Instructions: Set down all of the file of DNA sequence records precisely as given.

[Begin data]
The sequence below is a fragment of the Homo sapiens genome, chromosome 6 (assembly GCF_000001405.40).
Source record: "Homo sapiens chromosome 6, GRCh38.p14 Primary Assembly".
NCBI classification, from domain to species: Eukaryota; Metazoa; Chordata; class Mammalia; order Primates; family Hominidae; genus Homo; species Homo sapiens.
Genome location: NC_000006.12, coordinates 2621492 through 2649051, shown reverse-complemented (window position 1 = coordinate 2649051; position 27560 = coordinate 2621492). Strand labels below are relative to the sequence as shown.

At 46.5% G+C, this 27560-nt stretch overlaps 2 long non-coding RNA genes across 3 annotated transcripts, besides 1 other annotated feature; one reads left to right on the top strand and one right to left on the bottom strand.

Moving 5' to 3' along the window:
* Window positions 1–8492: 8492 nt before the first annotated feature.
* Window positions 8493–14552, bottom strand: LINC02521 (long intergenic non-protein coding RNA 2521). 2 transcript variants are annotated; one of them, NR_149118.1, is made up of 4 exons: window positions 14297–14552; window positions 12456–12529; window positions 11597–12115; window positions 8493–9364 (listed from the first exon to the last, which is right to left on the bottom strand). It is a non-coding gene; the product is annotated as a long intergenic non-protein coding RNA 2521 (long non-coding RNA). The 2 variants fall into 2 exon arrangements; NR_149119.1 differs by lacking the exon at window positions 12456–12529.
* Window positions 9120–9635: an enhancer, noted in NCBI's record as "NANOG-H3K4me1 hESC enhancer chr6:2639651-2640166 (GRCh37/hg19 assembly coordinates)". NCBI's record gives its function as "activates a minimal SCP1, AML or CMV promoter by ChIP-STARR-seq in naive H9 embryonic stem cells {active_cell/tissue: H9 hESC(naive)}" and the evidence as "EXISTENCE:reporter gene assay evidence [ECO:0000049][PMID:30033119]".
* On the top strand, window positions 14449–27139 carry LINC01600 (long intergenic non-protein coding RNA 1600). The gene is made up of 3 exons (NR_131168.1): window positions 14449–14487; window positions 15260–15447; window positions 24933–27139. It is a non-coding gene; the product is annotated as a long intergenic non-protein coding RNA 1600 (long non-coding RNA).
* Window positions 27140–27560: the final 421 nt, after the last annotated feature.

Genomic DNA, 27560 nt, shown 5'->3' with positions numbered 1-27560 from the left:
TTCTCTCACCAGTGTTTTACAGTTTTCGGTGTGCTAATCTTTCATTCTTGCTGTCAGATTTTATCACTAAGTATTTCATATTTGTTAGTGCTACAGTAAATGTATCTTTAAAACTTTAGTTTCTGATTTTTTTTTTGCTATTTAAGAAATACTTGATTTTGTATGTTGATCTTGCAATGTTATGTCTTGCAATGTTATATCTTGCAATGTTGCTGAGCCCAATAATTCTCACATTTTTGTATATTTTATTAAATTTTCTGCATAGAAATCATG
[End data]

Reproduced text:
The sequence below is a fragment of the Homo sapiens genome, chromosome 6 (assembly GCF_000001405.40).
Source record: "Homo sapiens chromosome 6, GRCh38.p14 Primary Assembly".
NCBI classification, from domain to species: Eukaryota; Metazoa; Chordata; class Mammalia; order Primates; family Hominidae; genus Homo; species Homo sapiens.
Genome location: NC_000006.12, coordinates 2621492 through 2649051, shown reverse-complemented (window position 1 = coordinate 2649051; position 27560 = coordinate 2621492). Strand labels below are relative to the sequence as shown.

At 46.5% G+C, this 27560-nt stretch overlaps 2 long non-coding RNA genes across 3 annotated transcripts, besides 1 other annotated feature; one reads left to right on the top strand and one right to left on the bottom strand.

Moving 5' to 3' along the window:
* Window positions 1–8492: 8492 nt before the first annotated feature.
* Window positions 8493–14552, bottom strand: LINC02521 (long intergenic non-protein coding RNA 2521). 2 transcript variants are annotated; one of them, NR_149118.1, is made up of 4 exons: window positions 14297–14552; window positions 12456–12529; window positions 11597–12115; window positions 8493–9364 (listed from the first exon to the last, which is right to left on the bottom strand). It is a non-coding gene; the product is annotated as a long intergenic non-protein coding RNA 2521 (long non-coding RNA). The 2 variants fall into 2 exon arrangements; NR_149119.1 differs by lacking the exon at window positions 12456–12529.
* Window positions 9120–9635: an enhancer, noted in NCBI's record as "NANOG-H3K4me1 hESC enhancer chr6:2639651-2640166 (GRCh37/hg19 assembly coordinates)". NCBI's record gives its function as "activates a minimal SCP1, AML or CMV promoter by ChIP-STARR-seq in naive H9 embryonic stem cells {active_cell/tissue: H9 hESC(naive)}" and the evidence as "EXISTENCE:reporter gene assay evidence [ECO:0000049][PMID:30033119]".
* On the top strand, window positions 14449–27139 carry LINC01600 (long intergenic non-protein coding RNA 1600). The gene is made up of 3 exons (NR_131168.1): window positions 14449–14487; window positions 15260–15447; window positions 24933–27139. It is a non-coding gene; the product is annotated as a long intergenic non-protein coding RNA 1600 (long non-coding RNA).
* Window positions 27140–27560: the final 421 nt, after the last annotated feature.

Genomic DNA, 27560 nt, shown 5'->3' with positions numbered 1-27560 from the left:
TTCTCTCACCAGTGTTTTACAGTTTTCGGTGTGCTAATCTTTCATTCTTGCTGTCAGATTTTATCACTAAGTATTTCATATTTGTTAGTGCTACAGTAAATGTATCTTTAAAACTTTAGTTTCTGATTTTTTTTTTGCTATTTAAGAAATACTTGATTTTGTATGTTGATCTTGCAATGTTATGTCTTGCAATGTTATATCTTGCAATGTTGCTGAGCCCAATAATTCTCACATTTTTGTATATTTTATTAAATTTTCTGCATAGAAATCATG